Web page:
Certifications Needed to Guide
WFR & CPR
Avalanche 1 or higher
Leave No Trace Trainer
Food Handlers Permit
Proof of COVID-19 vaccination
Supplementary, but Highly Encouraged:
AMGA Courses- We strongly recommend guides to have AMGA training prior to applying at Alpine Ascents, but it is not mandatory at this time. AMGA training and certifications take skill, time, and money to achieve, and show a significant level of commitment to upholding professional standards in the field. These certifications carry extra weight in the initial hiring process. Once hired, guides with AMGA training tend to have more work diversity and access into leadership levels quicker due to their technical training. In recent years, a majority of our new hires have taken at least the AMGA Alpine Skills course. You can read more about AMGA training here.
When submitting your application to a guiding company, they will ask for a climbing resume. You can find a blank climbing resume on our employment page. These forms outline your experience as a climber and will ask for a distinction between a personal and a guided climb when recording your outings. Where is the line drawn between the two? We consider personal climbs to be those which you complete on your own time, with people of similar ability. You and your partners all play a part in the success of technical aspects of the trip.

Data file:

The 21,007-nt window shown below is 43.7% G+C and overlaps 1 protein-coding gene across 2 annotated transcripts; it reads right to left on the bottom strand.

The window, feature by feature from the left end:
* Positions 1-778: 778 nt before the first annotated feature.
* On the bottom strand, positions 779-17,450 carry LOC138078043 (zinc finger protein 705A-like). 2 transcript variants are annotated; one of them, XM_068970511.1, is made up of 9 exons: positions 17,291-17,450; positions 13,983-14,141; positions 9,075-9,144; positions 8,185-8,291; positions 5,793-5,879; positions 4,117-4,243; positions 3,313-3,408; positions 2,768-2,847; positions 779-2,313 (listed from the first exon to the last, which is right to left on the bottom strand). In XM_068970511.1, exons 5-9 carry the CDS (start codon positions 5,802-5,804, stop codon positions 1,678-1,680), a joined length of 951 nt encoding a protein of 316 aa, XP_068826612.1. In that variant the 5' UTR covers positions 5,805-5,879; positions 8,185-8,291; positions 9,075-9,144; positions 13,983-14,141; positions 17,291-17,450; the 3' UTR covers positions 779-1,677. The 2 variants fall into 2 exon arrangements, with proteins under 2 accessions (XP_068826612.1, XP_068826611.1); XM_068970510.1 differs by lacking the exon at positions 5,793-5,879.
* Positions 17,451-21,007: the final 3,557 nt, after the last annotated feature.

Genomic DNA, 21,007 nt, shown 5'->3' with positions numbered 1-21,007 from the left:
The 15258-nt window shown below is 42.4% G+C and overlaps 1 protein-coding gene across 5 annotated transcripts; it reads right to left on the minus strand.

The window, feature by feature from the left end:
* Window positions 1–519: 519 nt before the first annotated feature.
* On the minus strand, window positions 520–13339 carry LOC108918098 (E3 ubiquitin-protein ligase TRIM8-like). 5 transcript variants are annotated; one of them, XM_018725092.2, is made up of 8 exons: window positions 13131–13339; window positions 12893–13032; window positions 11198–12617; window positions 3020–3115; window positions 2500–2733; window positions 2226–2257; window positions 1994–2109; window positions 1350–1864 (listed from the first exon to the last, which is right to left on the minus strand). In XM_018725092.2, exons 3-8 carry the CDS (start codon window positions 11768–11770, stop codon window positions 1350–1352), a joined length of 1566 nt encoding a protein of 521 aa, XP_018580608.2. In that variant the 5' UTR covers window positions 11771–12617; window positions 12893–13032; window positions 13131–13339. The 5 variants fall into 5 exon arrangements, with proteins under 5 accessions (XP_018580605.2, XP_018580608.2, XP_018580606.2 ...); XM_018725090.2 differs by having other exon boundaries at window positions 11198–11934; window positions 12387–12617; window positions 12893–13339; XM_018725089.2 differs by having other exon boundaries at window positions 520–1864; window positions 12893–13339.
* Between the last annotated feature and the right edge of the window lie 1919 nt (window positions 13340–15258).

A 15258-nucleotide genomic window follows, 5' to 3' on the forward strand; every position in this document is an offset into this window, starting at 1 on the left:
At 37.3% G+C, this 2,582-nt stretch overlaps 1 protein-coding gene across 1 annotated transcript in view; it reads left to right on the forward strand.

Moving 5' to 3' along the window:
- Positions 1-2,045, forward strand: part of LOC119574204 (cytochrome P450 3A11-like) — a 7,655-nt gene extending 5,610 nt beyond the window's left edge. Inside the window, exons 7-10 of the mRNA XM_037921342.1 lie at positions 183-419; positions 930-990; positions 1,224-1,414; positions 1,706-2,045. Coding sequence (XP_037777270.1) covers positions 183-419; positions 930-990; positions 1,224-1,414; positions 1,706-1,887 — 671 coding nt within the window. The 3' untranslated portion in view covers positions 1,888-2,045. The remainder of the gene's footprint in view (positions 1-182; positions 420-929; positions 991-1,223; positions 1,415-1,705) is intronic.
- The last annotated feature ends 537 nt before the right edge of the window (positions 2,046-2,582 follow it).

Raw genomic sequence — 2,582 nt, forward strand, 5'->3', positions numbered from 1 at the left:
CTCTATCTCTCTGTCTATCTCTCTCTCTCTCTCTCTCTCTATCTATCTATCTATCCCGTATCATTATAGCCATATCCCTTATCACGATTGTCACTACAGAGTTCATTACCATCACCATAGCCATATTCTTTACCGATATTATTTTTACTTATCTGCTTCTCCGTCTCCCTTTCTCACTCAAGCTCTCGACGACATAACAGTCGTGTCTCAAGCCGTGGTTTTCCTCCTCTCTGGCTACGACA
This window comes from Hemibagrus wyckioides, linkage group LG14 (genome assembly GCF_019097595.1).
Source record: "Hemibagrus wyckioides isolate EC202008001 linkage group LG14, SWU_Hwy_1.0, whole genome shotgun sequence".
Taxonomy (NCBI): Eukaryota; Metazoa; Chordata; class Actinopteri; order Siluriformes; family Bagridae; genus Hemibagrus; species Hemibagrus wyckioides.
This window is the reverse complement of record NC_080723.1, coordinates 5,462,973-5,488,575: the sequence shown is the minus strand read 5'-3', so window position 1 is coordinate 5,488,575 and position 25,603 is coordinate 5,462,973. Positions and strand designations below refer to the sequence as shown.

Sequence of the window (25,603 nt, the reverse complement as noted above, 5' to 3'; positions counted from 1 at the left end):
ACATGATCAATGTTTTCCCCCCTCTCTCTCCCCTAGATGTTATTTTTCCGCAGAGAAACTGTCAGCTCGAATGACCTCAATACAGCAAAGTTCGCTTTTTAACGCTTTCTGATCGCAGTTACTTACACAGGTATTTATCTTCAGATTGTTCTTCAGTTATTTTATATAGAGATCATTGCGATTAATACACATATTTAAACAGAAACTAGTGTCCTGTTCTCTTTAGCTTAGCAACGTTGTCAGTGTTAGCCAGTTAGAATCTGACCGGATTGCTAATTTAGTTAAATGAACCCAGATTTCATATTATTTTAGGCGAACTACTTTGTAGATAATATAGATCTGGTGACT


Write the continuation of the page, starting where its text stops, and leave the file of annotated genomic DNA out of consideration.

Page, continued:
Within the guided category, there are a couple distinctions. We can have a “mock” guided trip, where the trip is still considered personal- completed on your own time- but you are with people who have less technical knowledge or skill. In this case, you may be “guiding” them- completing all the technical tasks as they follow you. Mock guiding is a fantastic way to build the interpersonal teaching skills of a guide. Last, we have professionally guided trips in which you are paid to lead others up a climb. One misunderstanding we often see on climbing resumes is applicants listing a trip as “guided” when they themselves have been the client. When listing guided climbs, you need to be the one in the leader position.
A climbing resume is a large piece of a guiding application as it outlines your experience in the mountains. Mountaineering is more than just having the skills to get to the top. A well-rounded climbing resume (rock, snow, and ice) with a lot of recorded climbs shows that an individual is well versed in a variety of conditions. They are equipped to respond to anything the mountains throw at them and can be comfortable leading others into that terrain.
At Alpine Ascents, we look for climbing resumes with at least 5 glaciated climbs – ideally on peaks that we guide. We recommend the routes below.
Mount Rainier (Tahoma): Disappointment Cleaver, Emmons Glacier, Kautz Glacier
Mount Baker (Kulshan): Easton Glacier, Coleman Deming, North Ridge
Shuksan: Sulfide Glacier, Fisher Chimneys
When to Apply
Most guiding companies begin hiring in the fall for the coming summer. We recommend applying in October as most guides hire on a rolling basis and applying earlier gives you a slight advantage. Specific information on our hiring requirements can be found here.
If you are hired at Alpine Ascents, you’ll attend our 10-Day New Guide Training on Mount Baker (Kulshan) and Mount Rainier (Tahoma). In our next blog post, we’ll be taking a deep dive into our New Guide Training complete with photos and first hand accounts of guides who went through our 2022 training cycle.